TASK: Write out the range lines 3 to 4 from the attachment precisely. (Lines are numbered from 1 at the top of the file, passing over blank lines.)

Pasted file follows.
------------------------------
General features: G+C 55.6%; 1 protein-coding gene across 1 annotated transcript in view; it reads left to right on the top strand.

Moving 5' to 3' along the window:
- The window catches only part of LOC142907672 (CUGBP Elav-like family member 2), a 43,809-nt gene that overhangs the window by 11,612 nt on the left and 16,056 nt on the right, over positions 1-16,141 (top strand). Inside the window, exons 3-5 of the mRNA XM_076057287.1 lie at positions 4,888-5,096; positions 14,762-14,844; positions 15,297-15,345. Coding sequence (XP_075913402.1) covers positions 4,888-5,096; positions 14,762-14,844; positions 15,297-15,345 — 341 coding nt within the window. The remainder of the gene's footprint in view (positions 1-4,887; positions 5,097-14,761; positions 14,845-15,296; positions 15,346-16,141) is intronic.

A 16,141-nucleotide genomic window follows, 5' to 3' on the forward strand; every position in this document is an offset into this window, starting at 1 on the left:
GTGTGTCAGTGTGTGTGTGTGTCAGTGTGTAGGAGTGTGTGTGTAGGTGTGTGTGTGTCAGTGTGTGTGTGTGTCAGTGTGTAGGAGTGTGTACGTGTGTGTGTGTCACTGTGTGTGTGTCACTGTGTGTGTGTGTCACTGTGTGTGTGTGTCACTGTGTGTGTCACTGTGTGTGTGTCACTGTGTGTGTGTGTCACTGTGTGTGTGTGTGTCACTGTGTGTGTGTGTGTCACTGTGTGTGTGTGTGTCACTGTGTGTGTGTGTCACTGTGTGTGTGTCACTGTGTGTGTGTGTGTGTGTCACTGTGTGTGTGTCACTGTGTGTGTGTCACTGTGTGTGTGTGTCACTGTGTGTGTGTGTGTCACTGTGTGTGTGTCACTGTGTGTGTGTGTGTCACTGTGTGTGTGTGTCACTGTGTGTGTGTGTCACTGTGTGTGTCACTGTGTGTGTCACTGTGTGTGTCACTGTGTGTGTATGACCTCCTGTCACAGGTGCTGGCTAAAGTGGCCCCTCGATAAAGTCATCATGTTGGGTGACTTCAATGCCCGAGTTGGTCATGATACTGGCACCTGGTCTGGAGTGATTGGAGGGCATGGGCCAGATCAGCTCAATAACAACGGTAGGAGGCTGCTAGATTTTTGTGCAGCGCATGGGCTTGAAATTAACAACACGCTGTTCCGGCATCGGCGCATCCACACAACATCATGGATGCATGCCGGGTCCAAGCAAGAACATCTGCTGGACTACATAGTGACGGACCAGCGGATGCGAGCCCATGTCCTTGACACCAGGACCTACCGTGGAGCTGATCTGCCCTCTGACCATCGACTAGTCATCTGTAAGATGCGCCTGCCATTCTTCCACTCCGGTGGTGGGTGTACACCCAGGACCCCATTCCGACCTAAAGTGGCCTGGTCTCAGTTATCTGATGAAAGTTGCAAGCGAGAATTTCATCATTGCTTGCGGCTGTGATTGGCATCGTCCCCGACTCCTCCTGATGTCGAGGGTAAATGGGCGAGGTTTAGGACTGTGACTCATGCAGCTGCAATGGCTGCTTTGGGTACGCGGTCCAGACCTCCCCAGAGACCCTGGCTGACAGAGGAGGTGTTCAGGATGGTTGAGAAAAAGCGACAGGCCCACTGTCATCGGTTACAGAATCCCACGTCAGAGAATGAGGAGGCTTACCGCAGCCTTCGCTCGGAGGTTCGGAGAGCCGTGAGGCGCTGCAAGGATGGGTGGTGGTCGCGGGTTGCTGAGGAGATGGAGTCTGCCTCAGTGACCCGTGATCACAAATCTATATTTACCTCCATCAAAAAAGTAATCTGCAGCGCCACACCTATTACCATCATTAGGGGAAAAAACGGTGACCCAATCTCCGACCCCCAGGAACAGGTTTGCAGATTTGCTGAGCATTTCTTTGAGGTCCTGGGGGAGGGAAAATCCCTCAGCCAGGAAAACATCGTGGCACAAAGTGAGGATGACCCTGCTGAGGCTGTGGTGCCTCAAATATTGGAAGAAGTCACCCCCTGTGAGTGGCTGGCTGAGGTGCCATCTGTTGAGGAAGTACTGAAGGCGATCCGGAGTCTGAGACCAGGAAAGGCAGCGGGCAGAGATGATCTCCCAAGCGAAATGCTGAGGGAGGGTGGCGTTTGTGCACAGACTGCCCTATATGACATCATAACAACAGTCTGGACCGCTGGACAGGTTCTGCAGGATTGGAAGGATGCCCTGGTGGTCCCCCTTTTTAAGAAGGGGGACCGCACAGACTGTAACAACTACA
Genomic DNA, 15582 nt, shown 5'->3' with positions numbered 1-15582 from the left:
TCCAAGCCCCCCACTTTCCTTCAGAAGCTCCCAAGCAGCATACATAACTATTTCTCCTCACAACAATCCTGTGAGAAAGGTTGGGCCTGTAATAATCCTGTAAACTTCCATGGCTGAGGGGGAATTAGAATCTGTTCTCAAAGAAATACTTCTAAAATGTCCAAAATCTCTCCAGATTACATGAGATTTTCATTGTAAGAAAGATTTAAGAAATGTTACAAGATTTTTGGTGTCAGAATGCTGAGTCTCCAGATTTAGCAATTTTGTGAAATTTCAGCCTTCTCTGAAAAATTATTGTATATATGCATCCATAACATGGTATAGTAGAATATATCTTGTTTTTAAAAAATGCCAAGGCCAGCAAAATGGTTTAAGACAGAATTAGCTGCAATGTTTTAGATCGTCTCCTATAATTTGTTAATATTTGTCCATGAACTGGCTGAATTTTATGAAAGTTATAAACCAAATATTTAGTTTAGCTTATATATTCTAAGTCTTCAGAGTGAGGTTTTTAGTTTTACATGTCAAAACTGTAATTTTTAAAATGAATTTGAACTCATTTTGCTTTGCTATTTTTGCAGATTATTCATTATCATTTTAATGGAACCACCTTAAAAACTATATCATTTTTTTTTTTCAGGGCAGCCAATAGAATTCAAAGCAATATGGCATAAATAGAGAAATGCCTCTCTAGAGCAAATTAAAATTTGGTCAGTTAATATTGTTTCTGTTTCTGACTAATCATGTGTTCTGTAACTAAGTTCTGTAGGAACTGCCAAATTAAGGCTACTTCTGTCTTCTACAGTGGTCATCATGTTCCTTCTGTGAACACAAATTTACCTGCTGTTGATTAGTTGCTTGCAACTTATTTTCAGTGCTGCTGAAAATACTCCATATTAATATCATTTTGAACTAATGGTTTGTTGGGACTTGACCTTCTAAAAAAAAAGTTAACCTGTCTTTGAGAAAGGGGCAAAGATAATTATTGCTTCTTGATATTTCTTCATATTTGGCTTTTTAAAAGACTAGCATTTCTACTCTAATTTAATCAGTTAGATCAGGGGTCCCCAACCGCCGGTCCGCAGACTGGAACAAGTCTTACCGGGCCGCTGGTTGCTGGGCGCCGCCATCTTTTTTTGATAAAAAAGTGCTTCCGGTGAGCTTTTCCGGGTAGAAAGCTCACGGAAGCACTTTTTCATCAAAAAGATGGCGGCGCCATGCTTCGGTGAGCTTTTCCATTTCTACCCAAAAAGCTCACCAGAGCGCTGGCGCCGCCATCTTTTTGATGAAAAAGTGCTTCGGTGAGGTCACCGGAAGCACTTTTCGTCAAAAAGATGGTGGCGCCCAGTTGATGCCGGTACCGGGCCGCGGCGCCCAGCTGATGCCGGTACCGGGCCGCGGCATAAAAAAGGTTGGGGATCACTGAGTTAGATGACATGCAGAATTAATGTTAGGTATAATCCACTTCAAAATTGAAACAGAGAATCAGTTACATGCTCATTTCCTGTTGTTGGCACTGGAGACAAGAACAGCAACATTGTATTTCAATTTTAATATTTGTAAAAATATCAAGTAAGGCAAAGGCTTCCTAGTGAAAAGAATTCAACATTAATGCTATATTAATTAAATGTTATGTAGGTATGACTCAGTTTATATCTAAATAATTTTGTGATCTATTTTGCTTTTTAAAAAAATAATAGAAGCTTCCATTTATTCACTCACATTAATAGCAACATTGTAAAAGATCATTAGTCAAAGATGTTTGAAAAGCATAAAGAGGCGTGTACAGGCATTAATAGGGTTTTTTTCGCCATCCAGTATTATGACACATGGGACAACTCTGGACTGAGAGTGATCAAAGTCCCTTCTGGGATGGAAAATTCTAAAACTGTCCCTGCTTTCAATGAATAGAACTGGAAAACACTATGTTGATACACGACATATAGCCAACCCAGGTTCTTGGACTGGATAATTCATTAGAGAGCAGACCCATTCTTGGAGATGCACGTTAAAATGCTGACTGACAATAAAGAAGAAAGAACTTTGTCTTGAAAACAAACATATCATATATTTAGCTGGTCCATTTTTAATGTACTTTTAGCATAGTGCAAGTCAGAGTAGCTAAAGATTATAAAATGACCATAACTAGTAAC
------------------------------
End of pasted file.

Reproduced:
- The window catches only part of LOC142907672 (CUGBP Elav-like family member 2), a 43,809-nt gene that overhangs the window by 11,612 nt on the left and 16,056 nt on the right, over positions 1-16,141 (top strand). Inside the window, exons 3-5 of the mRNA XM_076057287.1 lie at positions 4,888-5,096; positions 14,762-14,844; positions 15,297-15,345. Coding sequence (XP_075913402.1) covers positions 4,888-5,096; positions 14,762-14,844; positions 15,297-15,345 — 341 coding nt within the window. The remainder of the gene's footprint in view (positions 1-4,887; positions 5,097-14,761; positions 14,845-15,296; positions 15,346-16,141) is intronic.

A 16,141-nucleotide genomic window follows, 5' to 3' on the forward strand; every position in this document is an offset into this window, starting at 1 on the left: